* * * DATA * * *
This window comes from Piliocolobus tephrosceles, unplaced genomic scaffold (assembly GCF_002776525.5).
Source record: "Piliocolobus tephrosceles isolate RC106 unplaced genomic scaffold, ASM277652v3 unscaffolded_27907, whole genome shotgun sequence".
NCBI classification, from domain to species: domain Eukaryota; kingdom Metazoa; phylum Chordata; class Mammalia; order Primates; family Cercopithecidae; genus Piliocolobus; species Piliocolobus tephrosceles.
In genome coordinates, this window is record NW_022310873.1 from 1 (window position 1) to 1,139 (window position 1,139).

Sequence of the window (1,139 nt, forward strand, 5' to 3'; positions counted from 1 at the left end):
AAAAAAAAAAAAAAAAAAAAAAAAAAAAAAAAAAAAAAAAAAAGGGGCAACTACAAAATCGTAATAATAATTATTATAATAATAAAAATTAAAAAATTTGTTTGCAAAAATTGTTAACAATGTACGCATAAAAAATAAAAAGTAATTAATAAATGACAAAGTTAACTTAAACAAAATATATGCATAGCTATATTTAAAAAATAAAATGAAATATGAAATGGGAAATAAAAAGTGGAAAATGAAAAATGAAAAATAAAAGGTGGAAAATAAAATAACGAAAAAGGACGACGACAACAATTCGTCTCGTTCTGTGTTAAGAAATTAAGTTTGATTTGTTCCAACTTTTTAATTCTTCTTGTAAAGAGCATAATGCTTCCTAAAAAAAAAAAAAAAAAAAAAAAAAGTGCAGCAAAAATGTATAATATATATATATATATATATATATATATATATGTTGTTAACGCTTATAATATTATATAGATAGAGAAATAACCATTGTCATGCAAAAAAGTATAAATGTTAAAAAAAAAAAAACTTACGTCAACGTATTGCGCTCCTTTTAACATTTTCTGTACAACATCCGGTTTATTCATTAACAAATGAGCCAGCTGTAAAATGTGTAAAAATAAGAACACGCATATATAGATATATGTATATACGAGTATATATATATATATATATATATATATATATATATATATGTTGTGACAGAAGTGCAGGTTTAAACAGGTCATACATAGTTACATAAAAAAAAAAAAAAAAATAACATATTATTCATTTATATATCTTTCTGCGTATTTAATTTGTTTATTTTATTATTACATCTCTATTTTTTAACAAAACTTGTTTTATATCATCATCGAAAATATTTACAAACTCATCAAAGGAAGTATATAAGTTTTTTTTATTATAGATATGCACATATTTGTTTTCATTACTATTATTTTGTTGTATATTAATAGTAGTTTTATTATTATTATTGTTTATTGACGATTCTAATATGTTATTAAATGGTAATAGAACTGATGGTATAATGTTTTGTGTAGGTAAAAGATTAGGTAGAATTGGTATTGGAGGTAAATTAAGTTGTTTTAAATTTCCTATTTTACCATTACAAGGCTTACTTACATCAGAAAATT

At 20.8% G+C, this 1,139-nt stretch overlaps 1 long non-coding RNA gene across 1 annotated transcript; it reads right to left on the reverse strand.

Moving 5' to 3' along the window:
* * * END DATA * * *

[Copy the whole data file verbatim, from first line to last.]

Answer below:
This window comes from Piliocolobus tephrosceles, unplaced genomic scaffold (assembly GCF_002776525.5).
Source record: "Piliocolobus tephrosceles isolate RC106 unplaced genomic scaffold, ASM277652v3 unscaffolded_27907, whole genome shotgun sequence".
NCBI classification, from domain to species: domain Eukaryota; kingdom Metazoa; phylum Chordata; class Mammalia; order Primates; family Cercopithecidae; genus Piliocolobus; species Piliocolobus tephrosceles.
In genome coordinates, this window is record NW_022310873.1 from 1 (window position 1) to 1,139 (window position 1,139).

Sequence of the window (1,139 nt, forward strand, 5' to 3'; positions counted from 1 at the left end):
AAAAAAAAAAAAAAAAAAAAAAAAAAAAAAAAAAAAAAAAAAAGGGGCAACTACAAAATCGTAATAATAATTATTATAATAATAAAAATTAAAAAATTTGTTTGCAAAAATTGTTAACAATGTACGCATAAAAAATAAAAAGTAATTAATAAATGACAAAGTTAACTTAAACAAAATATATGCATAGCTATATTTAAAAAATAAAATGAAATATGAAATGGGAAATAAAAAGTGGAAAATGAAAAATGAAAAATAAAAGGTGGAAAATAAAATAACGAAAAAGGACGACGACAACAATTCGTCTCGTTCTGTGTTAAGAAATTAAGTTTGATTTGTTCCAACTTTTTAATTCTTCTTGTAAAGAGCATAATGCTTCCTAAAAAAAAAAAAAAAAAAAAAAAAAGTGCAGCAAAAATGTATAATATATATATATATATATATATATATATATATGTTGTTAACGCTTATAATATTATATAGATAGAGAAATAACCATTGTCATGCAAAAAAGTATAAATGTTAAAAAAAAAAAAACTTACGTCAACGTATTGCGCTCCTTTTAACATTTTCTGTACAACATCCGGTTTATTCATTAACAAATGAGCCAGCTGTAAAATGTGTAAAAATAAGAACACGCATATATAGATATATGTATATACGAGTATATATATATATATATATATATATATATATATATATATGTTGTGACAGAAGTGCAGGTTTAAACAGGTCATACATAGTTACATAAAAAAAAAAAAAAAAATAACATATTATTCATTTATATATCTTTCTGCGTATTTAATTTGTTTATTTTATTATTACATCTCTATTTTTTAACAAAACTTGTTTTATATCATCATCGAAAATATTTACAAACTCATCAAAGGAAGTATATAAGTTTTTTTTATTATAGATATGCACATATTTGTTTTCATTACTATTATTTTGTTGTATATTAATAGTAGTTTTATTATTATTATTGTTTATTGACGATTCTAATATGTTATTAAATGGTAATAGAACTGATGGTATAATGTTTTGTGTAGGTAAAAGATTAGGTAGAATTGGTATTGGAGGTAAATTAAGTTGTTTTAAATTTCCTATTTTACCATTACAAGGCTTACTTACATCAGAAAATT

At 20.8% G+C, this 1,139-nt stretch overlaps 1 long non-coding RNA gene across 1 annotated transcript; it reads right to left on the reverse strand.

Moving 5' to 3' along the window: